Thanks to one of my students, Olivia–who donated the copies–, the second and third installments of the Michael Vey series by Richard Paul Evans have been among the most in demand books in my classroom library. I was fortunate enough to snag Rise of the Elgen (in a combo book with the first–Prisoner of Cell 25) before being home for three snow days and a weekend. Needless to say, I devoured book 2 as quickly as I did book 1.
Michael and his friends have escaped the Elgen facility in California and are headed home to Idaho. But when they get there, they find it is not safe to go home. Houses have been burned and parents have been kidnapped. The Elgen are hunting them down and seem to know their every move. Then a mysterious cell phone connected to an unknown voice offers to help Michael and his friends track down and rescue his mother who is still being held by the Elgen. Meanwhile, Dr. Hatch is leading the Elgen (or at least his faithful children and guards) in an attempt for world power and domination. Will Michael and his friends be able to stop them in time?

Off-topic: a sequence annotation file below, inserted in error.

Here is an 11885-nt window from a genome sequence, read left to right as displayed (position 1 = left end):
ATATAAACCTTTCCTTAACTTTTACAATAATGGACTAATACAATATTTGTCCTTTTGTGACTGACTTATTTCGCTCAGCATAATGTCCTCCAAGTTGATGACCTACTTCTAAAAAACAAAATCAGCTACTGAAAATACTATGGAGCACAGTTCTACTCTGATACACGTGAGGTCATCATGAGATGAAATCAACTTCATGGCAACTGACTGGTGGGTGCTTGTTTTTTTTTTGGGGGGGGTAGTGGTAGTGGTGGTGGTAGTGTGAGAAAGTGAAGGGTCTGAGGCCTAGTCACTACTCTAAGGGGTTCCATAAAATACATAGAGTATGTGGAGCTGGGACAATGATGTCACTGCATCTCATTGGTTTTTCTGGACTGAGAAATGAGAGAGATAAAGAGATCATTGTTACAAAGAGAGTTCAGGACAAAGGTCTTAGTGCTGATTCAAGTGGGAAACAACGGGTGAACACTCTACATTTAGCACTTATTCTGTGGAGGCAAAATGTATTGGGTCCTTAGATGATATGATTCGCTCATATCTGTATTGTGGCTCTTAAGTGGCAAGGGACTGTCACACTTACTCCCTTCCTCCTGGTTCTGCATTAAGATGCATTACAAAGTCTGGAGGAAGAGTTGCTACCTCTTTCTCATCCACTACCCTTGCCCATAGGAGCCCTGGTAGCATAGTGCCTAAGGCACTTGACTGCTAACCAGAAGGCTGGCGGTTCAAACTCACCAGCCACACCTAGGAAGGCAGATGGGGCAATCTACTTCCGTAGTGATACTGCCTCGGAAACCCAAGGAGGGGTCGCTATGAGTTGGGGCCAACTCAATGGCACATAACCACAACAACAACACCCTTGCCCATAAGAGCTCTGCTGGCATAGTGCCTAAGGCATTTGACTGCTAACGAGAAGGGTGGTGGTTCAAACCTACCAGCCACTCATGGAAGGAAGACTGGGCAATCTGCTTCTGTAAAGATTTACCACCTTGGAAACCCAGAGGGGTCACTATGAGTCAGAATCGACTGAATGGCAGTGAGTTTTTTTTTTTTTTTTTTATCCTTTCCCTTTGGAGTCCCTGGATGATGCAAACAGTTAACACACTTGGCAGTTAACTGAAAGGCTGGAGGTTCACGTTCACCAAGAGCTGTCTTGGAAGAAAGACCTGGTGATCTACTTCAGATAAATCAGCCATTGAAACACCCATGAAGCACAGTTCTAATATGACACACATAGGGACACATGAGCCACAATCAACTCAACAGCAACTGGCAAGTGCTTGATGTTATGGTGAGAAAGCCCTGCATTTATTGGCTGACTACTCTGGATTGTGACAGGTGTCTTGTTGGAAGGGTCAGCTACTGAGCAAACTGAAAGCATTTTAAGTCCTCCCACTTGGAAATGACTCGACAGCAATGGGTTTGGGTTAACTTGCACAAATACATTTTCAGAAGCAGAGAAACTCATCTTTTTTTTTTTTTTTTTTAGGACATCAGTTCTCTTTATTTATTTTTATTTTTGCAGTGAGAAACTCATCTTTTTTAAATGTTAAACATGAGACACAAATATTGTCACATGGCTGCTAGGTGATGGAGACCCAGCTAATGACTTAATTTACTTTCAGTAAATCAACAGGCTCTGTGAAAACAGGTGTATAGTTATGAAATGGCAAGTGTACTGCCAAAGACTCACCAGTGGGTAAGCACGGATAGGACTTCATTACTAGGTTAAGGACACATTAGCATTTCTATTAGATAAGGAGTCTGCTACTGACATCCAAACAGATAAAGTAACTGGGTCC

Just like the first book, this one is packed with non-stop action. Is it believable? No, but that’s not the point. Michael and the electric children are a new breed of superheroes–or villains–depending on their allegiance. Throughout this installment, all of their powers grow stronger as they practice and use them. The power surge is even more dramatic for Michael, who just might be the strongest of them all.
One of the things I liked most about this book is how all members of the Electroclan must learn to trust each other and work together. It is easier for the electric children to accept Ostin with his superior brain power, but even Jack and Wade have the chance to be heroes on their journey across North and South America. Before their journey is done, those who were most at odds with each other (I’m looking at you Jack and Zeus and Ostin) must learn to respect each other before they bring the whole group down.
Now who is reading book 3? After the surprising ending, I don’t know how long I can wait.